At Miyagi-do, Robby has finished his chores, and walks in on Daniel meditating (I have to say, Ralph Macchio always looks super chilled out in these scenes, and it makes me want to meditate more.) He tells his student that he’d lost focus, but the mediating helps him find it again. He’s figured out how to destroy Cobra Kai…by not destroying it. He says that they’ll show them a different way, a better way. ‘Sounds good’ says Sam, walking in through the dojo. Daniel smiles, welcoming her to Miyagi-do. ‘Not even 24 hours and I’ve already doubled my roster.’ he says. ‘You two should get some rest, because this summer, you’re gonna be spending a lot of time back here together.’

Sam and Robby exchange A Look. I may be reading this wrong (and I don’t think I am) but it looks as if Sam and Robby are having Feelings for each other.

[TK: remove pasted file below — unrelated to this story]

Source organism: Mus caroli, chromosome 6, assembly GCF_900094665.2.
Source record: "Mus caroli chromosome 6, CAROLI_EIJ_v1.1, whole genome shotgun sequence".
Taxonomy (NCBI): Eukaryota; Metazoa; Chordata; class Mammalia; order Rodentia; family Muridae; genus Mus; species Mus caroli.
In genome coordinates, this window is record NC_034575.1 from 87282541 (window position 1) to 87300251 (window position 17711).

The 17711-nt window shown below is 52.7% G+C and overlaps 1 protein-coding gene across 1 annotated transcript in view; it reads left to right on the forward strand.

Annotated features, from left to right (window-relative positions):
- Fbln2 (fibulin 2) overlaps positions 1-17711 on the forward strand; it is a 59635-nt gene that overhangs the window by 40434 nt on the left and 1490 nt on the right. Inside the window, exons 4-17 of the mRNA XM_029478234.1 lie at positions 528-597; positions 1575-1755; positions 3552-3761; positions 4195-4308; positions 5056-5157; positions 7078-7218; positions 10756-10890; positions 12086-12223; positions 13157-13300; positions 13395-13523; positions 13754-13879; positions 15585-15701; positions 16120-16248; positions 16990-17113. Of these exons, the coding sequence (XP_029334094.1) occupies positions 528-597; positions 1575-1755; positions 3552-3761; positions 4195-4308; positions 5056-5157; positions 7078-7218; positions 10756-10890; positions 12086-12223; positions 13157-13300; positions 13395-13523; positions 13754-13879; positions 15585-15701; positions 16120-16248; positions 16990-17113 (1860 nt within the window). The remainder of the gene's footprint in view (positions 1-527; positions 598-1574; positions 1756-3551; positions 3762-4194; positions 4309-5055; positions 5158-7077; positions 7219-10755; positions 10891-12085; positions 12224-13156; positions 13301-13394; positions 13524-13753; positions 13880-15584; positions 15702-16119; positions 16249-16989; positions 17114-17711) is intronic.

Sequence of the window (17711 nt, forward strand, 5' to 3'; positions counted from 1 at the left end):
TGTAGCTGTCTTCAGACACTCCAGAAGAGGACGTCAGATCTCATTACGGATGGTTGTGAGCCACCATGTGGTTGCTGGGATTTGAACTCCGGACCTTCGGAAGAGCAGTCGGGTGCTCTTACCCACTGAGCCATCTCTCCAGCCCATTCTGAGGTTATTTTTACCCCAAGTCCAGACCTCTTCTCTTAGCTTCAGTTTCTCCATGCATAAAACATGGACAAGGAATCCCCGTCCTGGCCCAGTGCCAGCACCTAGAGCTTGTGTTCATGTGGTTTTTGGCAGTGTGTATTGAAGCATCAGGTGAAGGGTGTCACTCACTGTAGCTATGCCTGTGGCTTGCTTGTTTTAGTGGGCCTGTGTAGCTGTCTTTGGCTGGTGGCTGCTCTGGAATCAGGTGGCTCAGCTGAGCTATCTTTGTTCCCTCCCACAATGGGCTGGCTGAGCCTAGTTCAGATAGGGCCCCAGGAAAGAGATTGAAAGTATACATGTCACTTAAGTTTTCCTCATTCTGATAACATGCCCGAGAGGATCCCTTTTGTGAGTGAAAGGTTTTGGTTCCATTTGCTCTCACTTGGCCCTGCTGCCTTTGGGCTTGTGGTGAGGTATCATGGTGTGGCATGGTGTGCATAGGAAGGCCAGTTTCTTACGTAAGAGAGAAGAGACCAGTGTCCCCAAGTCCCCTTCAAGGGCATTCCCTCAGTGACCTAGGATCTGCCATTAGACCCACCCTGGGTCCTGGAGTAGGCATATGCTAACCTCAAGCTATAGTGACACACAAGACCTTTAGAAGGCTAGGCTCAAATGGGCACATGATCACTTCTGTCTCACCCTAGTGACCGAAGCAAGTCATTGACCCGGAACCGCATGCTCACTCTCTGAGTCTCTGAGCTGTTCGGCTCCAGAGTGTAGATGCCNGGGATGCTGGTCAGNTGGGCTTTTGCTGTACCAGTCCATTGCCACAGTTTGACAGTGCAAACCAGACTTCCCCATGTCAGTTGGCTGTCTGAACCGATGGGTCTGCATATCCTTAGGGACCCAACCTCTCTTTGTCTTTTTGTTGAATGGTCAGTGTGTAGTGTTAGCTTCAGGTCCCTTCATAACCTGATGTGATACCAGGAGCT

Finishing fixing up the dojo mirror, Johnny turns as the bell over the door jingles, eyes narrowing as he sees Kreese with a large gym bag, looking apologetic and contrite.
‘I’m sorry. I realised I was too hard on you. You were young, and I went overboard.’
You tried to kill him.
‘I just couldn’t stand seeing you loose.’
Funny, it felt to me more like it was you who couldn’t stand to loose.
‘Just remember, I am the guy who always rooted for you.’
Not even remotely true.

Turning to go, Kreese says ‘Oh, I almost forgot’ and reaches into his bag, pulling out the repaired second place trophy, putting it on the ground.

‘This is for you.’ he says, then leaves the dojo.
But he hasn’t even made it past the car park before Johnny follows him out with a ‘Hold up’.

Wow what trustworthy looking guy!